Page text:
Thomas Weber - Photography

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Three cultures created Al-Andalus.

I like to pay respect by demonstrating
my website in their languages.

español Spanish
arabisch Arabian
sefardi Sefardí / Ladino


Three cultures created Al-Andalus ... Why do I pay respect? What has this got to do with today and with my photography?

Taking photos should always be a process of understanding. To interpret what you encounter is based on knowledge, a prepared mind, and this includes the history of the subject. Such a preparation helps to respect the culture and its expressions, so that is what you see.

Is there anything more fascinating on earth than the Al-Hambra of Granada and its’ palaces appearing to us like a miracle of the tales of the 1001 nights? Yet, this castle offers only a vague remembrance of an epoch passed by long ago.

Originally, Al-Andalus did not only cover Andalusia of today, but almost the whole Iberian Peninsula. The Arabs entered it in 711, only some 100 years after Islam had been proclaimed. Within months they brought the region under control.

How did they achieve that? Well, the Muslims were regarded as the winners of those times: with incredible pace they had conquered the eastern hemisphere of the Mediterranean. Meanwhile, they also incorporated their knowledge and revitalized the heritage of the antique period.

A lot of Christians cooperated and, with some pressure, converted. This was fuelled by the state-backed dominance of the byzantine-roman church, which imposed their rules. Further, the close relationship of the rites of oriental Early Christianity with the Islam helped people to convert.

Right from the beginning the conquest of the Iberian Peninsula demonstrated a special situation of cooperation. The Arabs were backed by the Sephardim - the Jewish population. The Sephardim’s experiences with the Christians of the Visigothic kingdom motivated them to hand over vital information about the internal political conflicts of the realm of the Gothics. They participated in the conquest with military assistance, opened the gates of some cities, like the capital Toledo and probably offered them monetary aid. Just imagine Israel and the Muslim states cooperating politically and with combined military action ... unthinkable today!

In those times the Muslims were quite tolerant with Jews and Christians. The prophet Mohammed had been very aware of the close relationship amongst the Abrahamic faiths. But their tolerance should not be misunderstood with Laissez-faire. Of course the Muslims pressured the others to convert or at least to follow the Arabian way of life. The latter was so fascinating that the religion lost some of its role as a vital personal identification. So Al-Andalus was on the way to become a modern society.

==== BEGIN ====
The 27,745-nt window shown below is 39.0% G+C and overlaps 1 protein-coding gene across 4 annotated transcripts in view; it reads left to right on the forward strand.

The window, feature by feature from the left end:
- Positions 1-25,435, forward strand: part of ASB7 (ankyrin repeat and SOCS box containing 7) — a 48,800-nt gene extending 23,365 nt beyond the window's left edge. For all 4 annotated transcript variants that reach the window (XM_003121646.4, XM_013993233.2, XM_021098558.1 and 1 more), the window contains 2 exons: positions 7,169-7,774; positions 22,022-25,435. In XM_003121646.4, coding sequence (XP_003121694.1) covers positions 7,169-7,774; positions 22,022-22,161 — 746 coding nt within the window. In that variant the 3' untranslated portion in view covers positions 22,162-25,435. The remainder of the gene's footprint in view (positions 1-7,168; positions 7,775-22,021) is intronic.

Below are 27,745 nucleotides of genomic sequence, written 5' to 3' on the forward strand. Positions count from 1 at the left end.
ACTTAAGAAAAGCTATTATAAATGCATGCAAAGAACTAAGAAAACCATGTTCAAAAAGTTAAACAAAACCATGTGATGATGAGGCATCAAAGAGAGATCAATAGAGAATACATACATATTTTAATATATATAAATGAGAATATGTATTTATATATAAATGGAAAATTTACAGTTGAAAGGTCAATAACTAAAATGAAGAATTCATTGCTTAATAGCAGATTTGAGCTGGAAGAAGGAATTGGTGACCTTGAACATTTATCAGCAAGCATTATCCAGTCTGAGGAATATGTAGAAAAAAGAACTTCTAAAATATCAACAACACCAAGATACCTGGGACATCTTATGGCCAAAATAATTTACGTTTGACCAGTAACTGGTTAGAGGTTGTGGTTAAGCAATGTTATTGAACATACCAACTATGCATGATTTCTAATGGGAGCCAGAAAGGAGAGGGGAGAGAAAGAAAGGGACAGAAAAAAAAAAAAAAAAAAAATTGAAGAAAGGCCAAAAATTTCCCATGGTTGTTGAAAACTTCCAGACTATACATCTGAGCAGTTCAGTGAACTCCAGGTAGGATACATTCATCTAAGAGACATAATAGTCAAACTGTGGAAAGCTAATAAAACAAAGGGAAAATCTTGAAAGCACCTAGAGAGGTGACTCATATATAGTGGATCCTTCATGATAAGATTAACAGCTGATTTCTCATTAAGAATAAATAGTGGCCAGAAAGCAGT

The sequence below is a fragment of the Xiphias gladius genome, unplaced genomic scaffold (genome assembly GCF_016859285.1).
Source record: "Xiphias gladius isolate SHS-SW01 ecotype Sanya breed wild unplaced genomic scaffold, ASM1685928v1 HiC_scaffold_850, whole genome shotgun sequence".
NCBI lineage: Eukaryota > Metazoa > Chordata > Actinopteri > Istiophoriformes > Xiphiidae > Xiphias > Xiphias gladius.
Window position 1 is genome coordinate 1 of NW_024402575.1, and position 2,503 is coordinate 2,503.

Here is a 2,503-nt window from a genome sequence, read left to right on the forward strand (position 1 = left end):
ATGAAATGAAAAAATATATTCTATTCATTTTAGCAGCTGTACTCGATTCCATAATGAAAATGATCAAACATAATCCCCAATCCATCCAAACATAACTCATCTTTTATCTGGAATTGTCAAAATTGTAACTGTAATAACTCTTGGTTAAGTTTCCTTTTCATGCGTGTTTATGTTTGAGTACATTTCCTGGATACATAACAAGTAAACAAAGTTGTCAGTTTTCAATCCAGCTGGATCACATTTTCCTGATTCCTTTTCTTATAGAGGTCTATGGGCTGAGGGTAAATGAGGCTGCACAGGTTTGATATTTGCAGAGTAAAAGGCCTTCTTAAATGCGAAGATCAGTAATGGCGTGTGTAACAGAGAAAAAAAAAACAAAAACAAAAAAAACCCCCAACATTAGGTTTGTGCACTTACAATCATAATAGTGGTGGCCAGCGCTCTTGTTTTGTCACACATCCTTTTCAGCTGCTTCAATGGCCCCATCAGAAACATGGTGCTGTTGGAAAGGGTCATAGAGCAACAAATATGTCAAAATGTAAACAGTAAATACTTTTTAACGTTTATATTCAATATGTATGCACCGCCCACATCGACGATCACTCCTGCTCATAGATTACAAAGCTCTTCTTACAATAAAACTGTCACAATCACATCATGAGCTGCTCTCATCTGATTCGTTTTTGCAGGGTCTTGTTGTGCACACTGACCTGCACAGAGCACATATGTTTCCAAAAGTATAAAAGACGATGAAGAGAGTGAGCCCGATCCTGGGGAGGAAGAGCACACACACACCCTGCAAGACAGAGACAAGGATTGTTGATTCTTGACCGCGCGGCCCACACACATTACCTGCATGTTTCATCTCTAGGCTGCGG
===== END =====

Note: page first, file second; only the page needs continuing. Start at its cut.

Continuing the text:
Once the last surviving offspring of the Umayyads, Abd-ar-Rahman fled to Spain in 756, the most splendid period of Al-Andalus started, leading to the separation from the rest of the Muslim world, which was demonstrated finally by the proclamation of the caliphate of Cordoba. The libraries of Cordoba and Sevilla had been recommended in those days as the best source of science and the scholars came from all over Europe, regardless of their faith. But the Umayyads were remembered by following Muslim generations as "the rotten branch of the holy tree of the Islam".

Some 250 years later, intruding Berbers from northern Africa of radical Islamic belief not only offered military assistance to defend against the Christian kingdoms of the northern peninsula, but destroyed the concept of this unique liberal society of those times.

Al-Andalus could not compete with the rigor of the Castile kingdom. Designed by the French clergy, it developed to be the first modern state of territorial type: one central government, one enclosed area, one common language, one religion or ideology and a secret service – the holy inquisition - controlling the people to keep up to the doctrine. This and the developments on the Muslim side caused the unique and relatively peaceful coexistence to come to an end by a progressively developing radicalism of both sides.

Well, what is going on today? Actually, the lack of tolerance hinders photography, especially "street photography". Legal conflicts hamper photography of today. Al-Andalus might offer us a remembrance of a culture passed and help us to develop the idea of mutual respect again.


Colton-Sonnenberg, Ana: Convivencia in Al-Andalus: Vorbild oder Mythos? Paderborn, 2007.

Martinez Sanz, José L.: Al-Ándalus, Los Árabes en España. Madrid, 2007.

Menocal, María Rosa: The ornament of the world, how Muslims Jews and Christians created a Culture of Tolerance in Medieval Spain. Boston, New York, London, 2002.

© Thomas Weber 2010 - 2024